Tuesday, October 23, 2012

Citè Soleil: An Insider Perspective

During our lunch break from school today, I was talking to one of my students. It turns out he was born and raised in Citè Soleil, and I took the opportunity to ask him about it.

"Are there any white people living in Citè Soleil?" I asked.

"Yes," he said. "I know one or two."

"Are there any white women?" I said.

"Yes," he said. "Not very many, though."

"I want to go there," I said. "What would happen to me if I went there?"

"Well, people would see you, they would know you were an American, and they might even kill you," he said.

I knew he wasn't kidding. He had told me earlier of how when he was 9 or 10 years old, he saw a man murdered in front of his eyes, hacked to death with a machete, and then taken away in a big bag.

"Were you ever in danger?" I asked. "Did anyone ever try to hurt you?"

"Well, yes," he said. "Many times people say to me, 'I have to kill you.' I don't know why they want to kill me. One day I was walking in the street with my friend, and a guy saw me, and he said he wanted to kill me. He shot at me, but the bullet hit my friend in the thigh. I escaped without getting hurt. He didn't see me when I ran away."

We talked about why I want to go there. He initially took my statement to mean I wanted to visit.

"No, I want to live there," I said. "I want to bring the Gospel in there."

"Oh, there's a lot of Christian people in there," he said. "And a lot of churches. It seems like there's more churches than houses."

"What?" I thought. "That's crazy."

"What kind of churches?" I asked.

"Oh, all different kinds," he said.

"Are they preaching the gospel?" I asked.

"Yes, they preach the gospel," he said.

"Are they preaching the true gospel?" I pressed. (We had had this conversation on an earlier occasion. Jesus powerfully saved this guy and he truly walks with the Lord. He is passionate about the gospel and shares it every time he gets a chance.)

"Well, probably not," he said.

"How many Christians do you think there are in there?" I said.

"I don't know...there's a lot of people in Citè Soleil," he said. "I have no idea."

"Well... would you say half the people are Christians?" I said.

"No, there's more non-Christians than Christians," he said.

That was as far as I got regarding proportions.


But it gave me a lot to think about.

"Christianity" is already in Citè Soleil. It's not a place where the gospel has never made an inroad.

How can the darkest place on earth also have "more churches than houses"?

Christianity is supposed to change people. Faith without works is dead. God's righteousness and holiness are supposed to make a difference in the Christian's life. The fruits of the Spirit (love, joy, peace, patience, gentleness, goodness, faith, meekness, and self-control) are supposed to flow forth from the life of the Christian.

What kind of Christianity is it that leaves a person exactly as they were?

The same kind of Christianity that is abundant in my hometown--the kind that says, "Pray this prayer and you're saved forever. Get your fire insurance policy, your get-out-of-jail-free card. It's ok if you don't behave any differently after you get saved. We all know that nobody's perfect. I'm not, and you won't be either."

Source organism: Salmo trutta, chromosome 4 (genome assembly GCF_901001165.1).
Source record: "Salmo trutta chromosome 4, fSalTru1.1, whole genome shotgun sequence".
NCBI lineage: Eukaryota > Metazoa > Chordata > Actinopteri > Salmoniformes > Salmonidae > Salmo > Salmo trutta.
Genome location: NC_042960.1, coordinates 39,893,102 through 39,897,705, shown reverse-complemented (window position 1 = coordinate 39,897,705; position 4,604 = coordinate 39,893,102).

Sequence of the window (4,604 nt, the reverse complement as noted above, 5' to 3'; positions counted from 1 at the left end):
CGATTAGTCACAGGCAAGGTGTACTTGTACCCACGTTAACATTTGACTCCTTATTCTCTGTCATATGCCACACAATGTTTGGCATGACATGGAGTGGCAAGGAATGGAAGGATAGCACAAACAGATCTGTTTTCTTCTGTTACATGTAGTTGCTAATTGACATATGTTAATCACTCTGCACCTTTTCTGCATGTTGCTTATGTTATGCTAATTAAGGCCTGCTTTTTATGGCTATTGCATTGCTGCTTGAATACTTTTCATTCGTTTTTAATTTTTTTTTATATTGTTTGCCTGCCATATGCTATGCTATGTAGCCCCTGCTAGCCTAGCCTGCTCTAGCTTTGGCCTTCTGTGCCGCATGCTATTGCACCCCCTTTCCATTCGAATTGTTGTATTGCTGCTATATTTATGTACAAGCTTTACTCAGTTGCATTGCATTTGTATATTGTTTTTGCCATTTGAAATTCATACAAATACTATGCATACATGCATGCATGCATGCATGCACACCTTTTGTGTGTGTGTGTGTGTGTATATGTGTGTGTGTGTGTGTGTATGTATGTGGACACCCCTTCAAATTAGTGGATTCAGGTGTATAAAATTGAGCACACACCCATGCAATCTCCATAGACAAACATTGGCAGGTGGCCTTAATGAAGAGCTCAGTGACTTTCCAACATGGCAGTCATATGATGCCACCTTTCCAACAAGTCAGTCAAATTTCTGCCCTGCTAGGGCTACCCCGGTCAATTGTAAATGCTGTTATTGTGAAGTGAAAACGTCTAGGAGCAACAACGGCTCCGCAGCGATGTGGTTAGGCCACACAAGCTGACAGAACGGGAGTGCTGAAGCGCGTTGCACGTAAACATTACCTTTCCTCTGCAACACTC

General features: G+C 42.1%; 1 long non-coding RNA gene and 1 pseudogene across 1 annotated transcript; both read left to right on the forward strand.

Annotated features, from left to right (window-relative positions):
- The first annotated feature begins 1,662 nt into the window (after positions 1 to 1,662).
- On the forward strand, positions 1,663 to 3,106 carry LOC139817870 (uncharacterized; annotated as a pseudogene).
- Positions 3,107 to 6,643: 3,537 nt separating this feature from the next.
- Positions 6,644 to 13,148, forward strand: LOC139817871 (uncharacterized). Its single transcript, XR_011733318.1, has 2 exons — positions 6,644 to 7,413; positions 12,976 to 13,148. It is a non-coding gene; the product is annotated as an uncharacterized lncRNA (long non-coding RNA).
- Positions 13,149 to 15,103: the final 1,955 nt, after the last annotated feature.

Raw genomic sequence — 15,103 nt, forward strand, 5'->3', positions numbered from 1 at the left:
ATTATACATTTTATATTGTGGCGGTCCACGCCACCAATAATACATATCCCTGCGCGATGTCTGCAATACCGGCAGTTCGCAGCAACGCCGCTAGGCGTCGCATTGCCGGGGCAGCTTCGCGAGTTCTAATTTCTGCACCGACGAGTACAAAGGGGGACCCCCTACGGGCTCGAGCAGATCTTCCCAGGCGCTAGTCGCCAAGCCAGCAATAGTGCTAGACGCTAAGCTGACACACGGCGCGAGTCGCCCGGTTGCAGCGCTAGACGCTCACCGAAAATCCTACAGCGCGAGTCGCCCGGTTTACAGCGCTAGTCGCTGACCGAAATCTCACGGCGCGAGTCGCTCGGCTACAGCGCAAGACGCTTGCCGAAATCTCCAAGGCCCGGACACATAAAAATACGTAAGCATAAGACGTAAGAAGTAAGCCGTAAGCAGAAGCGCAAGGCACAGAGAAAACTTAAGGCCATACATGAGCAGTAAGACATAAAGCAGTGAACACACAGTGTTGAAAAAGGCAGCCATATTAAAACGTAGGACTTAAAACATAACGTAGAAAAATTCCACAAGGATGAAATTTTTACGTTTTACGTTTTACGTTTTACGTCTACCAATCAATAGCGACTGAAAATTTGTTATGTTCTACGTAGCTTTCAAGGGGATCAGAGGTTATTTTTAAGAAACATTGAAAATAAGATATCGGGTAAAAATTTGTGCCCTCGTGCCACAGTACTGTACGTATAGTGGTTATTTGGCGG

It's the kind of Christianity that strips the gospel of its life-giving power and gives technically-correct Biblical teachings devoid of the power to carry them out.

It's the kind of Christianity that I was trapped in for years, miserable that I was disobeying God, but absolutely powerless to be any different, and loaded with such a long-term track record of failure that I had not the least hope of getting any better, even little by little, even in tiny advances.

It's the kind of Christianity that has forgotten the meaning of grace and reduced the power of the resurrection to an "after-you're-in-heaven" concept.

You know, it's one thing when that kind of Christianity exists in the relatively moral communities in the Bible Belt. It's possible, then, for it to hide under a facade of being "nice." It's easy to overlook the lack of fruit under the banner of "Well, they're trying their best."

But look at that kind of Christianity, taken to the extreme.

Plant that kind of Christianity in Citè Soleil, the most dangerous place on earth, and see what happens.

The most dangerous place on earth continues to be the most dangerous place on earth. People do drugs and operate in gangs. They get shot, raped, kidnapped, and hacked with machetes in front of little children. They subsist in unbelievable poverty, eating "dirt cookies."

What kind of Christianity is that?

No kind.

What is the use of anyone believing in that?


That kind of Christianity does not deserve to bear the name of Christ and thus sully the real Christianity. I utterly reject and distance myself from that Christianity. The truth is, the gospel is powerful, and it changes people's lives. The Spirit of God is alive and indwells the believer. The power of God to carry out His will is available to every Christian.

Plant proper Christianity in Citè Soleil, and the most dangerous place on earth could very well become the brightest, likeliest spot on the planet for talent, leadership, and fruitfulness. Even a small minority of Christians "turned the world upside down" in the pagan Roman Empire, and the flame of their world-changing zeal has spread until this day.

So even though there may be more churches than houses in Citè Soleil, the gospel--the life-changing, powerful, glorious gospel--still needs to be spread throughout that dark place.

No comments:

Post a Comment

Thank you for commenting! I love comments! You have just made my day! :-)